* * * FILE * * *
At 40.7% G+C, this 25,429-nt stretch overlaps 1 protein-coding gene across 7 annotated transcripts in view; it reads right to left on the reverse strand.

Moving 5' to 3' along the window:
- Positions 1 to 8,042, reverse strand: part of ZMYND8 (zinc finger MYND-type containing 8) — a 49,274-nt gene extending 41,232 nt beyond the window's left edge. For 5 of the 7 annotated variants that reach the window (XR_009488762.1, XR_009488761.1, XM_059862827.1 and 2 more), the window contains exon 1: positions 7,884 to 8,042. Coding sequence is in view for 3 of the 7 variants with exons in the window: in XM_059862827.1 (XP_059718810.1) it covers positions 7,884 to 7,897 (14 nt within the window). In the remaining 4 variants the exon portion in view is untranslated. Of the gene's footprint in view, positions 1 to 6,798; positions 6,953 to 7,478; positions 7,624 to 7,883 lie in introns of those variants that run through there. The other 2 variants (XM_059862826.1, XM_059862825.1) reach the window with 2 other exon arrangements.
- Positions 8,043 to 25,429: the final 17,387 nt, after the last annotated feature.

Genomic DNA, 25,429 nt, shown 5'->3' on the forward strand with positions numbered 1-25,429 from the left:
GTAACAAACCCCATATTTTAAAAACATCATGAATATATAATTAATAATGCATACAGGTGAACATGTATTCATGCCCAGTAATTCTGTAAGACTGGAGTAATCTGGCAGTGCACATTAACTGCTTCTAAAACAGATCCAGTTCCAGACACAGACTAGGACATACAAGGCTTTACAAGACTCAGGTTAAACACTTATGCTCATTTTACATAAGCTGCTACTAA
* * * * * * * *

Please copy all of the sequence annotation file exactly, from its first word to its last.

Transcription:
At 40.7% G+C, this 25,429-nt stretch overlaps 1 protein-coding gene across 7 annotated transcripts in view; it reads right to left on the reverse strand.

Moving 5' to 3' along the window:
- Positions 1 to 8,042, reverse strand: part of ZMYND8 (zinc finger MYND-type containing 8) — a 49,274-nt gene extending 41,232 nt beyond the window's left edge. For 5 of the 7 annotated variants that reach the window (XR_009488762.1, XR_009488761.1, XM_059862827.1 and 2 more), the window contains exon 1: positions 7,884 to 8,042. Coding sequence is in view for 3 of the 7 variants with exons in the window: in XM_059862827.1 (XP_059718810.1) it covers positions 7,884 to 7,897 (14 nt within the window). In the remaining 4 variants the exon portion in view is untranslated. Of the gene's footprint in view, positions 1 to 6,798; positions 6,953 to 7,478; positions 7,624 to 7,883 lie in introns of those variants that run through there. The other 2 variants (XM_059862826.1, XM_059862825.1) reach the window with 2 other exon arrangements.
- Positions 8,043 to 25,429: the final 17,387 nt, after the last annotated feature.

Genomic DNA, 25,429 nt, shown 5'->3' on the forward strand with positions numbered 1-25,429 from the left:
GTAACAAACCCCATATTTTAAAAACATCATGAATATATAATTAATAATGCATACAGGTGAACATGTATTCATGCCCAGTAATTCTGTAAGACTGGAGTAATCTGGCAGTGCACATTAACTGCTTCTAAAACAGATCCAGTTCCAGACACAGACTAGGACATACAAGGCTTTACAAGACTCAGGTTAAACACTTATGCTCATTTTACATAAGCTGCTACTAA